The organizers of Modesto's Fourth of July parade were a little nervous.
They feared they wouldn't raise enough money for the annual pageant, a city institution for 135 years that draws thousands to downtown every year.
But the Modesto Junior Chamber of Commerce got some good news Wednesday. The city has $10,000 for the parade. The city set aside the money last year for the 2009 parade. But because of an oversight, a check never was issued.
That was supposed to be the last year the city was going to help fund the parade.
Sign Up and Save
Get six months of free digital access to the Merced Sun-Star
The $10,000 wasn't discovered until The Bee began making inquiries Wednesday after the city insisted it had issued the check and the Jaycees insisted they never received it.
"You've got to be kidding me," Jaycees President Samuel Garrett said Wednesday evening when told about the $10,000 waiting for his group. "Oh my gosh! That's amazing. I have a smile from ear to ear. That's really going to help us."
The parade and the concert afterward at the Mancini Bowl will cost $30,000. Until Wednesday's windfall, the Jaycees had raised $5,000 and had an additional $5,000 pledge from Rabobank. Garrett is confident the parade will go on.
City spokeswoman Jessica Smart said it's not clear why the check was not issued. She said that in years past, the city had issued a check after receiving a letter from the Jaycees president requesting it. She said the Jaycees may not have sent the letter last year.
Garrett was not president in 2009; last year's president could not be reached for comment. But Garrett said the Jaycees' bookkeeper sent a request for the money last year.
In other parade news, the Jaycees said Modesto entrepreneur Dan Costa agreed to be the grand marshal of this year's parade.
"I remember as a kid camping out on July 3 to get our spot," Costa said. "The parade was the thing."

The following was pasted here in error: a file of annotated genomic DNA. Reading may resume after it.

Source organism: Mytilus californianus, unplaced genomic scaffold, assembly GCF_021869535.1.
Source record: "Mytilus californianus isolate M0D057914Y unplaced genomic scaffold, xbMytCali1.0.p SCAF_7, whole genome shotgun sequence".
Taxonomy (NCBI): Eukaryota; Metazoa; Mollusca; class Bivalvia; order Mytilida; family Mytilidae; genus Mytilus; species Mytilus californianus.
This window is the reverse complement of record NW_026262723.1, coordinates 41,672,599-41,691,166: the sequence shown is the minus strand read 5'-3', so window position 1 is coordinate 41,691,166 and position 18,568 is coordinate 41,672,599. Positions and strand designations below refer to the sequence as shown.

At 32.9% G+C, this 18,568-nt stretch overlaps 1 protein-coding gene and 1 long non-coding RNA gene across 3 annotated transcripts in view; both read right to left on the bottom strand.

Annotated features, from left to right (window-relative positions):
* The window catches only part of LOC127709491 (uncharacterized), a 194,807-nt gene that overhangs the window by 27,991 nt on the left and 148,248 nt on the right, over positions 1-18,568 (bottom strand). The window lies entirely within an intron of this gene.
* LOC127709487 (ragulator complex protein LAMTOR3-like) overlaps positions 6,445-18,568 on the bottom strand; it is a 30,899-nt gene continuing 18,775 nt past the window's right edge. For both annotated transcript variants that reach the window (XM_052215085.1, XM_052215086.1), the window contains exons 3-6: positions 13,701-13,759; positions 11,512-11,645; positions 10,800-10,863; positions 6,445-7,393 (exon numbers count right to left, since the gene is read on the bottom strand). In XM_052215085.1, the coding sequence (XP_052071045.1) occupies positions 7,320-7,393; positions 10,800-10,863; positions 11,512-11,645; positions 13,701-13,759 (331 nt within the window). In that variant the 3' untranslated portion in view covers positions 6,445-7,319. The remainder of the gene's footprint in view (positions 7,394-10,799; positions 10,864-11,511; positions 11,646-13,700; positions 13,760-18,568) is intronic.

Costa wants to ride in the parade in a 1953 convertible. (He was born in 1953.) "I'm going to have to get a big hat," he said, while laughing. "It's the Fourth of July. I don't have any hair."
Garrett said the Jaycees picked Costa because of his philanthropy in behalf of local institutions.
The Gallo Center for the Arts announced in January that Costa and his family would donate $1 million to provide tickets for low- income students and to underwrite the costs of low-income young people.
"We wanted Dan because of what he's done for the community," Garrett said.
Because of the recession and tight municipal budgets, some cities have scaled back or canceled their support of Fourth of July festivities.
Modesto City Councilman Dave Lopez has been working with the Jaycees to make sure the parade continues.
"It's happened across California, but I don't want it to happen in Modesto," Lopez said, adding that the parade is a great way for families to have fun, even if their finances are pinched.
The Jaycees also are working with John Thurman Field and the Modesto Nuts to hold a fireworks show July 3, Garrett said.
Bee staff writer Kevin Valine can be reached at firstname.lastname@example.org or 578-2316.